>>>specify them, I guess.
>>
>>Sarcasm is the lowest form of wit.
> 
> 
> Maybe so, but unstubstantiated opinion is worth precisely nothing. It's an inconsiderate waste of other people's time.
> 
> 
>>Why do you need to force a program to terminate? If the programmer wants  to continue and can do so, they will, if not, they wont. I see no need to  enforce it.
> 
> 
> There are several flaws suggested in your understanding of the issue by just those two sentences.
> 
> 
> First, "Why do you need to force a program to terminate?". This one's simple: The program must be forced to terminate because it has violated its design. (Let me digress for a moment and confess that before I made the leap into CP-grok-ville this never seemed simple, or at least never cut and dried.)
> 
> What's at issue here is not that the program has encountered a runtime error, or even (the very poorly termed) "unexpected situation". What a contract violation states is _precisely_ and _absolutely_ that a program has violated its design. An example from my recent work was that one of the server components, which served as an intermediate between three other components, should never have data in its input queues when not in a fully connected state. That is the expression of the design. (FYI: two of the other components with which it communicated were sockets based, whereas the third was a message queue.) When we put it into production all was well, until one component outside our control (another, much bigger (<g>) company was responsible for that) started sending up information through the message queue when it shouldn't.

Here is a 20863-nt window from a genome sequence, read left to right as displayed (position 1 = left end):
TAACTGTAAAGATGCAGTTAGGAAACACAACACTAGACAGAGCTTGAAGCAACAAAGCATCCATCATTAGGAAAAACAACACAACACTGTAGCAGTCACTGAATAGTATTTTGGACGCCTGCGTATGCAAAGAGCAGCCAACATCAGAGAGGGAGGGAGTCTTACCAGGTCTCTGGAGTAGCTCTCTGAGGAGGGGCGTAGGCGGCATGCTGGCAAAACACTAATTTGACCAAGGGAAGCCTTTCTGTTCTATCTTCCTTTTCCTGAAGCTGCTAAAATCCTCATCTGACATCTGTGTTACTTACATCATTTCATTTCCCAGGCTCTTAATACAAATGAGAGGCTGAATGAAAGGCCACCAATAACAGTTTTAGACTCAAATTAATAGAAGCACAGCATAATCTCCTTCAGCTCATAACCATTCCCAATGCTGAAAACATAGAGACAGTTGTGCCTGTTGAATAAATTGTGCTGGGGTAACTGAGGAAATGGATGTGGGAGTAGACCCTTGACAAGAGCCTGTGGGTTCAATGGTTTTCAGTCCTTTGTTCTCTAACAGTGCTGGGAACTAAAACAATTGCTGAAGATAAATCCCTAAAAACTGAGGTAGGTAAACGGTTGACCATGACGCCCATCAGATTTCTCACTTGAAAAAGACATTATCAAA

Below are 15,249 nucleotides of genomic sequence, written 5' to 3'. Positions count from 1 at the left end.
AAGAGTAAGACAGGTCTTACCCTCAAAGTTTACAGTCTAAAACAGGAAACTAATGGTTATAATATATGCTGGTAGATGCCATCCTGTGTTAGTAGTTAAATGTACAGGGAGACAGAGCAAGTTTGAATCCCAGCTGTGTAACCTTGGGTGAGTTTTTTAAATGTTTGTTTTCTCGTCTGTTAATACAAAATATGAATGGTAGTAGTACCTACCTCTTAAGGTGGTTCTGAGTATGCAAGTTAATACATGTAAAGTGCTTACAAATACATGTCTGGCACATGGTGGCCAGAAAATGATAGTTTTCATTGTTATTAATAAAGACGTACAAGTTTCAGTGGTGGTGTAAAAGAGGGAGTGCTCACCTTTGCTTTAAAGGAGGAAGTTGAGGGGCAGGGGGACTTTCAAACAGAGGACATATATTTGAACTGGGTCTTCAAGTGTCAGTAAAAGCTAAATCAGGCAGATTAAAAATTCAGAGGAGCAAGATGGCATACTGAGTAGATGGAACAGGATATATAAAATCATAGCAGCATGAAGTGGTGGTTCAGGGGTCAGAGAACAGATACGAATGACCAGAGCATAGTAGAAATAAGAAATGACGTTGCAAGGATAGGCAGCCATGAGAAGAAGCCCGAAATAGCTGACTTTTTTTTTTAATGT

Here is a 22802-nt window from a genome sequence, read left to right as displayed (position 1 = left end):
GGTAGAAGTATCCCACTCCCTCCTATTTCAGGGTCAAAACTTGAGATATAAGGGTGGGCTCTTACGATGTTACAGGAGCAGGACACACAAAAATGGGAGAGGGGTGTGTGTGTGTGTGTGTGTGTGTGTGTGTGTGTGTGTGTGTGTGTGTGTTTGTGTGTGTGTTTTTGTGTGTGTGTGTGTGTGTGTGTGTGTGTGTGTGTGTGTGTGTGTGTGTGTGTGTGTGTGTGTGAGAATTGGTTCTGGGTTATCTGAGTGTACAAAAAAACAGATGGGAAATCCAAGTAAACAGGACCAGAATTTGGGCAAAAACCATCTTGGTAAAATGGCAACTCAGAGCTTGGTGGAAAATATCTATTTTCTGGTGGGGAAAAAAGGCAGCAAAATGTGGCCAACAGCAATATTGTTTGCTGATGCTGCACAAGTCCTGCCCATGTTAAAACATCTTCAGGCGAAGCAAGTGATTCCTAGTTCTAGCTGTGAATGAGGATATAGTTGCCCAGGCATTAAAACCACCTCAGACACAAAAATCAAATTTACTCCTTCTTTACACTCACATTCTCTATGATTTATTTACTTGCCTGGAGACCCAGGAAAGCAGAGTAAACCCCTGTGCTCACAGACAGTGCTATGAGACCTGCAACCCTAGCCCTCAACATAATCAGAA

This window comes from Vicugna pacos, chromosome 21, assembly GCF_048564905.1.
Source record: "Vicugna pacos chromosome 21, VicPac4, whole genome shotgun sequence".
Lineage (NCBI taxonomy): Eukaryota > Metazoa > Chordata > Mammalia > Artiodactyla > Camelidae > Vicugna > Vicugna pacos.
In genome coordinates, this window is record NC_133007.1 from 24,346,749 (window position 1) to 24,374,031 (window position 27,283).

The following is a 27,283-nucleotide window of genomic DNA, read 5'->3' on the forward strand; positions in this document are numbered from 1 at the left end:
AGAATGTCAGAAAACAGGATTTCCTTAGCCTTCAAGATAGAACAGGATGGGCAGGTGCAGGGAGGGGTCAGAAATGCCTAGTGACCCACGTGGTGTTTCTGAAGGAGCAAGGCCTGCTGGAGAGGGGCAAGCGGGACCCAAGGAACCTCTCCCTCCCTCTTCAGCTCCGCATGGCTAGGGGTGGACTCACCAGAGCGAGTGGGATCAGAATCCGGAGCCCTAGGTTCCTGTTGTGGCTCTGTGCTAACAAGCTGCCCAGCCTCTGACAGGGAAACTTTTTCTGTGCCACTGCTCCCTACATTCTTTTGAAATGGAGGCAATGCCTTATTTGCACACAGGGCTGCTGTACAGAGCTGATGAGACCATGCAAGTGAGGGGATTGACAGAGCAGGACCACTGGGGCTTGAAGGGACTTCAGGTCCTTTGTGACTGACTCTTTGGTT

> 
> What happened was that our process immediately cacked itself, and printed out a nice lot of information about "VIOLATION: downstream XYZ queue not empty in state ABC". Thus, this exposed that the implementation of the component was violating the design assumptions. The result of that immediate failure was an almost immediate realisation of the problem - in about 2 minutes, and a very rapid fix - about 90mins work, IIRC.
>